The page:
This week on the 20 Minute Fitness podcast we’ve got Yunha Kim, a Duke University graduate and ex-Wall Street investment banker who’s already running her second startup success story. Yunha started meditation a couple of years ago and when she realized that there was a gap in the market, she decided to fill it. This lead to the born of Simple Habit, one of the most popular meditation and mindfulness apps that is used by millions of people around the globe.
Press play to learn about Simple Habit and to get an insight into the story of a real powerhouse woman in a leadership position![backtracks_player embed=”https://player.backtracks.fm/shape/20-minute-fitness/m/why-yunha-kim-built-simple-habit-the-spotify-for-meditation-20-minute-fitness-episode-062″ show-art-cover=”default” show-comments=”default” show-comment-markers=”default” player-class=”backtracks-player”]
Three Things You Will Learn
1) How Simple Habit Differs From Other Meditation Apps
Simple Habit doesn’t only stand out because it’s the youngest among the most popular meditation apps, but also because it introduces a whole new concept. Unlike its competitors that have a niche focus and mainly create content in-house, Simple Habit acts more like a market place. Tune in to understand how Simple Habit works and why Yunha likes to refer to is as the ‘Spotify for meditation’!
2) The Story Behind Simple Habit
Yunha started off as an investment banker on Wall Street. Then one day she quit her job and founded her own company hopping into a CEO position at a very young age. This obviously came with a lot of stress, so she decided to turn to meditation to reach a more balanced and happier state of mind. However, she felt like something was missing from the market…
Listen on to hear all about Yunha’s “accidental” entrepreneurial journey and what led her to build Simple Habit!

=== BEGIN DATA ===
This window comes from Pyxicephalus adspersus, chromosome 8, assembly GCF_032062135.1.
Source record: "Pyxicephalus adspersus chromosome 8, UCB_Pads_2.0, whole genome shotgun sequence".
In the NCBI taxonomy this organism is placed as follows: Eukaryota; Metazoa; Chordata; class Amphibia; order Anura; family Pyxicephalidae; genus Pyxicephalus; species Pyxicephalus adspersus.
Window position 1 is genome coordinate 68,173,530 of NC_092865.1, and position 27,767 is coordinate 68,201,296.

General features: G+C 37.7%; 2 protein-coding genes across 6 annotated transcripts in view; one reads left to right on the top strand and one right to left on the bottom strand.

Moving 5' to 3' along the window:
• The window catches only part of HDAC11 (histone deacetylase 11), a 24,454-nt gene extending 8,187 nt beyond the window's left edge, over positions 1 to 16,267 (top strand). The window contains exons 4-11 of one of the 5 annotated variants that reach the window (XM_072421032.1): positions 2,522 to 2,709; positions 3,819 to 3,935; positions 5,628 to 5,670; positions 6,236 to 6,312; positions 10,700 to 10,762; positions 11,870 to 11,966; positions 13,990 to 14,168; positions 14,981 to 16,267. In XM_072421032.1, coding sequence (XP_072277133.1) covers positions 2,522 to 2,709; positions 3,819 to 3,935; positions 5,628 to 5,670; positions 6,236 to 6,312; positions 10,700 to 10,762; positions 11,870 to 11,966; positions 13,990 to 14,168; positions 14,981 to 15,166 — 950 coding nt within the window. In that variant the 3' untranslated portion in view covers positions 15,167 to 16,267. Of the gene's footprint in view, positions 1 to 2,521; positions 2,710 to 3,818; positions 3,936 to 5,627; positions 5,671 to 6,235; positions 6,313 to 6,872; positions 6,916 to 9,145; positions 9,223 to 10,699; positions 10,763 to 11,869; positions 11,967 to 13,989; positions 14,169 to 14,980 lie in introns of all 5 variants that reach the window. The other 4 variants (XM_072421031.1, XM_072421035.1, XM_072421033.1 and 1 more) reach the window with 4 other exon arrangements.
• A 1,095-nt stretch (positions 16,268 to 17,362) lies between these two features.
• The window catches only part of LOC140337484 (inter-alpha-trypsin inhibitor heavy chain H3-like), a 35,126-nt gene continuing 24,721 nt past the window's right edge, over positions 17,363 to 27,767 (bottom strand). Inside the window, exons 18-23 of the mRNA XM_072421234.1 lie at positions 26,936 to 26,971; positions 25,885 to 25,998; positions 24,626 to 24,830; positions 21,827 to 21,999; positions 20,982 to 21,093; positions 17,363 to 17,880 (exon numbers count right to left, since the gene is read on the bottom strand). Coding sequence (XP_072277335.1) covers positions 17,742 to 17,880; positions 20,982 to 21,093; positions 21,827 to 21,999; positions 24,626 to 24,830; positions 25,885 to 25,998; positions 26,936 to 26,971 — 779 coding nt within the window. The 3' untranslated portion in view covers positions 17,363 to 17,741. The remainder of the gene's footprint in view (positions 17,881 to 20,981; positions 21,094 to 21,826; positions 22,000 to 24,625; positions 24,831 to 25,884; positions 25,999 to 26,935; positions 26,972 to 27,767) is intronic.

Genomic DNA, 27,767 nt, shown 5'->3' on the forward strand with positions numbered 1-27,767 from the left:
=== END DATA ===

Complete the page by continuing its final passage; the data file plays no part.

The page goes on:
3) Meditation Trends & Simple Habit’s Mission
Distractions, stress and difficult situations are things that people have to face day-by-day. But you don’t necessarily have to face them alone. Meditation provides a great solution to cope with these situations and the team behind Simple Habit wants to increasingly build on this idea. This is why one of the main goals for Simple Habit is to grow not just their content library, but also their content categories.
Press play to get a sneak peak into how Yunha envisions the future of both meditation and Simple Habit!
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00:03 Martin Kessler: Hi, and welcome back to Why I built this sub-series of the 20-Minute Fitness podcast, I’m your host, Martin Kessler, and on this show, we bring to you the innovators and minds behind some exciting start-up companies that are really driving forward positive change within the health and fitness industry. This week on the show I’ve got Yunha Kim, Duke University graduate and ex-Wall Street investment banker, who is already running her second start-up success story, and given that brief backstory, you’d probably be surprised to hear that Yunha hasn’t even hit her 30s yet. That’s right. Yunha founded her first company and jumped straight into the role of being a CEO when she was just 23. Swapping the sorority parties for running a business wasn’t just merely a fantastic opportunity for someone as young as her, but it also came with loads and loads of stress that she had to suddenly deal with.
00:48 MK: That later inspired the founding of her second company, Simple Habit. Today Simple Habit is one of the most popular meditation and mindfulness apps, used by millions of people around the globe. Listen to today’s episode to learn how a woman in her 20s has become the successful founder of two tech start-ups, not just one, and why you should download the Simple Habit app right now. But before we move on, I would like to thank our sponsor, ShapeScale. ShapeScale is a 3D body scanner, scale and fitness tracker. You simply step on it, and it digitizes your body composition in photorealistic 3D. Now available on pre-order on shapescale.com. Hey, everyone, we are here with Yunha from Simple Habits, and she’s working on an amazing company in meditation. Yunha, why don’t you just introduce yourself a little.
01:30 Yunha Kim: Hi everyone, I am Yunha, and I am the founder and CEO of Simple Habit. So, Simple Habit is the app for daily stress relief. We have over 1,500 short meditations and audio therapy sessions from world-class experts. And these sessions are designed for situations that are very common in today’s world, like not being able to fall asleep or sleeping better, mourning, anxiety, and lack of focus. I actually just meditated before this meeting ’cause I was in back-to-back meetings today and needed some calmness.
02:05 MK: That’s awesome. So it’s really for somebody that either wants to work on their focus or that wants to deal with stress or anxiety that they have in their life or just to reflect. Who’s actually your target group?